Sarah: Invisible in Moscow
Please tell us a little bit about yourself. Who you are, where you come from, when you moved to Moscow, etc.
I’m a performer, writer and teacher from the UK who landed in Moscow unexpectedly when I threw caution to the wind and sold almost everything I owned and set off on a big adventure. I answered an advertisement almost 10 years ago for a teacher at a school in Moscow, and I’m still here.
When and why did you decide to start blogging about your experiences?
I have always kept a notebook and when I moved to Moscow I found myself writing – many, many times – that I had the sensation of becoming invisible. Then I developed a kind of persona as the ‘invisible woman’ and found her voice was fun to write in as she moved silently around the city, peering into tiny cracks and corners of the lives of people that she saw.
Do you have any favorite blog entries of yours?
A favorite blog entry of mine is called A Heart in Two Lands, which begins to try to articulate the feeling of living in one place and still having part of your heart and soul in another: an experience that I believe is quite common to expats wherever they live. Then A Walk on the Wild Side is a description of some local characters and typical types on the streets of Moscow and is a good example of how weird, sad and funny everyday life here can be at times. Then there’s my original post, the one that started the whole story, An Invisible Woman in Moscow, because it takes me right back to when I first arrived and explores those initial feelings and the phenomenon of being ‘invisible’. I have since learned that the best way to be suddenly, radically, visible on the streets of Moscow is to be pregnant.
Tell us about the ways your new life in Moscow differs from that back home. Did you have trouble getting used to the new circumstances? Did you experience culture shock?
Well, the blog tells of many ways in which my life differs from that back in Britain (you’ll notice I couldn’t bring myself to write the word “home” there) but culture shock is fascinating, and I write about it a lot. What surprised me the most when I first came here was the overwhelming feeling that I had finally woken up – as if I had been asleep for a hundred years and suddenly came alive the instant I arrived in Moscow. That might seem a bit poetic, but that feeling has really not left me, and I’ll have been here for a decade in 2015. Yes, it is possible to feel amazingly awake, aware and alive and seem to have become invisible all at the same time. Somehow this city is magnetic; and it either draws you powerfully in, or flings you out. Either way, it seems a hard place to leave.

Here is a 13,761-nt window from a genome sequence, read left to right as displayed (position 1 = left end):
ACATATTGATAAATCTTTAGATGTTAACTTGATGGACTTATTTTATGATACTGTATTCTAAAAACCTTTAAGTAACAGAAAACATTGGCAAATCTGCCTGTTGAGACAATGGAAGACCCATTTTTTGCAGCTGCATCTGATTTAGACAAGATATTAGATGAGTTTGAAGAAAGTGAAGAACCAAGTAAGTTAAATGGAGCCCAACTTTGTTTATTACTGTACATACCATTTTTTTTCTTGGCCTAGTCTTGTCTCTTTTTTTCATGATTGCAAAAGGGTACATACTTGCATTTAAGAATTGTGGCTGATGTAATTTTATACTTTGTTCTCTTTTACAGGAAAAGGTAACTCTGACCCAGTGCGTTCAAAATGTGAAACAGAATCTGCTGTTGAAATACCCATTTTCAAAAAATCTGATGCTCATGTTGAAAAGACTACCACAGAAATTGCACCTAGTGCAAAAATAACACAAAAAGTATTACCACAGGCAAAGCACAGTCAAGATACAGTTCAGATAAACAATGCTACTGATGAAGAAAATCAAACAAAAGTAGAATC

Do you think you were fully prepared for what awaited you in Moscow? If you could, would you change some decisions/preparations you made?
I was not at all prepared, and I’m really not sure how I could have been. Perhaps it’s not possible to prepare yourself to live in another culture. I think I would have done everything exactly the same had I known what I know now because culture shock is called ‘shock’ for a reason. That’s what jolted me awake and that’s exactly what I needed at the time.
Every expat knows that expat life comes with some hilarious anecdotes and funny experiences. Care to share one with us?
Of course I’ve often had mad moments – everything from trying to buy five potatoes and staggering home under five kilos of spuds to accidentally landing a seven-foot tall security guard at the Bolshoi Theatre in big trouble one Christmas Eve…
Which three tips would you like to give future expats before they embark on their new life in Moscow?
- Learn the Cyrillic alphabet before you come if you can, (really helps on the metro) but don’t worry too much about the pronunciation of it because you can’t get that right until you get here.
- When a group of Russian guys hear you speaking English with your friends in a bar and bring vodka over to your table, find a way to tip every other shot into a plant pot. Seriously.
- Leave your developed and refined sense of personal space behind at the airport.
How is the expat community in Moscow? Did you have a hard time finding like-minded people or fellow expats?
For sure you need friends close by who are also expats when you live abroad, especially in the first year or so, and there is a good crowd here (working with them helps). But I was always aware that I wanted a certain depth of connection and so I made a conscious effort not to spend all my time in expat circles so as not to live in a culture-bubble feeling isolated from the place I was actually living in. The upshot of that attitude is that I am now married to a Russian, have Russian and Ukrainian in-laws and a bilingual child, so this approach should be handled with care!
How would you summarize your expat life in Moscow in a single, catchy sentence?
Living in Moscow still fills me with endless awe: it amazes me, challenges me and drives me to keep learning.